July 21, 2014 1 Photo

  • Loran Smith: Golf now in era of McIlroy after Open

    Royal & Ancient officials, under whose auspices the Open championship is conducted each year, were blessed with a sun-kissed start of the final round of the 143rd playing of this historic event.

    July 21, 2014

  • Motocross kid 6 mlh.jpg Dirt, gas and guts

    Lucas Amos is like a lot of other 6-year-olds who will be going into first grade at Tunnel Hill Elementary this school year.
    He likes to play the video game sensation Minecraft, building different structures and fending off zombies when the sun goes down. He likes to spend time with his grandparents, traveling around the Southeast with them most every weekend.
    And he likes to play in the dirt.

    July 20, 2014 1 Photo

  • Loran Smith: McIlroy at his peak at Hoylake

    HOYLAKE, England — It’s the setting which enraptures those who appreciate the things that accompany a championship, The British refuse to let a downpour or two, intermittent and inconvenient, to make them fret.

    July 20, 2014

  • MMA guys 1 mlh.jpg Up close and personal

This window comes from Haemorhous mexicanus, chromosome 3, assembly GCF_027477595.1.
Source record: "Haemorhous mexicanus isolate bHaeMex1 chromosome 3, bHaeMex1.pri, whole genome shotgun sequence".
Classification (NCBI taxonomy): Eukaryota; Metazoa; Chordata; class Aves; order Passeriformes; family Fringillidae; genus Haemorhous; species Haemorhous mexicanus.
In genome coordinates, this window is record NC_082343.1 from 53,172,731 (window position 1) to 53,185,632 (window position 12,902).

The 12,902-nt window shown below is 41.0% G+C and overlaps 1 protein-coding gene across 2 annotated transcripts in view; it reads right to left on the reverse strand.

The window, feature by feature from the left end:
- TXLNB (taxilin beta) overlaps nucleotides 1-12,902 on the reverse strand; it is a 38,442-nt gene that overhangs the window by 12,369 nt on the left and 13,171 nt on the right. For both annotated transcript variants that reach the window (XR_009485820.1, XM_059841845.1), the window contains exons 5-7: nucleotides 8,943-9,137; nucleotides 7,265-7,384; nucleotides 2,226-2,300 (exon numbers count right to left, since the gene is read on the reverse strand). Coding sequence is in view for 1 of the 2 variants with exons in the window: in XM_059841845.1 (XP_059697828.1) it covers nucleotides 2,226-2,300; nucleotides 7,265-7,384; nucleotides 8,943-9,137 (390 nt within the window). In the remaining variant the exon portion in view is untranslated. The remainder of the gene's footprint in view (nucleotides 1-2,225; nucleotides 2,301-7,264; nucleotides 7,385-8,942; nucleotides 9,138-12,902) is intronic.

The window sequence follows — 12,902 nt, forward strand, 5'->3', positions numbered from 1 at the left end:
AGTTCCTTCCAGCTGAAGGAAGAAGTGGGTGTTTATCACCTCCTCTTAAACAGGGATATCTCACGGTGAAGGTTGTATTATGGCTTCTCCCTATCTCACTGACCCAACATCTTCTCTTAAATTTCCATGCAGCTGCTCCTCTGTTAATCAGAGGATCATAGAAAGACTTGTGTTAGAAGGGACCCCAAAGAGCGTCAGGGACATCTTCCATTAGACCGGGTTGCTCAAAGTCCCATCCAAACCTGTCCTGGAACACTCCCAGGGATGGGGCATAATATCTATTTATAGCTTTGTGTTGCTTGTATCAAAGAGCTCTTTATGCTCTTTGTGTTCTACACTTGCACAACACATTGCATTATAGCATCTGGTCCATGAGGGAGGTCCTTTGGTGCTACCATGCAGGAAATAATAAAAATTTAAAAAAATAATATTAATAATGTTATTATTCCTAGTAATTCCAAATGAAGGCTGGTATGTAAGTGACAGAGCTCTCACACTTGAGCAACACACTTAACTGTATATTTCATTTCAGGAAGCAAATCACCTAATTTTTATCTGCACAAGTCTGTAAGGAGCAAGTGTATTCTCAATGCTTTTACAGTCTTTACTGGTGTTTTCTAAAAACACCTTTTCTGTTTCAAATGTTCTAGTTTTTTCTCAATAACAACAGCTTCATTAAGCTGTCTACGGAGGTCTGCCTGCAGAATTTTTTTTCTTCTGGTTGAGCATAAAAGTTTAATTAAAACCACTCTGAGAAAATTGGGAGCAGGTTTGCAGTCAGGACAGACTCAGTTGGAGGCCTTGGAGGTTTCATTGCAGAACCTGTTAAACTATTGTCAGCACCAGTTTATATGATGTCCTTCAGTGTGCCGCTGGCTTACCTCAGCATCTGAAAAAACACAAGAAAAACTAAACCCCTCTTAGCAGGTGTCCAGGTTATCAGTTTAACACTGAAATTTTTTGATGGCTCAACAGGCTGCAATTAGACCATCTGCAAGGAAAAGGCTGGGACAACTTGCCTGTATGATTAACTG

Dustin Dyer remembers his first fight — and he has wisdom to share with North Georgia Hayastan Mixed Martial Arts Academy’s three new mixed martial arts fighters.
    “It’s just another day in the gym,” Dyer said, “just with a bigger crowd. Here (in the gym) is where you work. Out there is fun.”

    July 19, 2014 1 Photo

  • Loran Smith: Change is needed for major titles

    HOYLAKE, England — This is a good time to be Bubba Watson — long off the tee which brings golf aficionados through the gates, two Masters titles which puts him in the pantheon of the greats at Augusta, deal-makers hovering about, more perks than a palace prince, exempt status to the end of the decade and a cash flow that resembles a raging river.

    July 19, 2014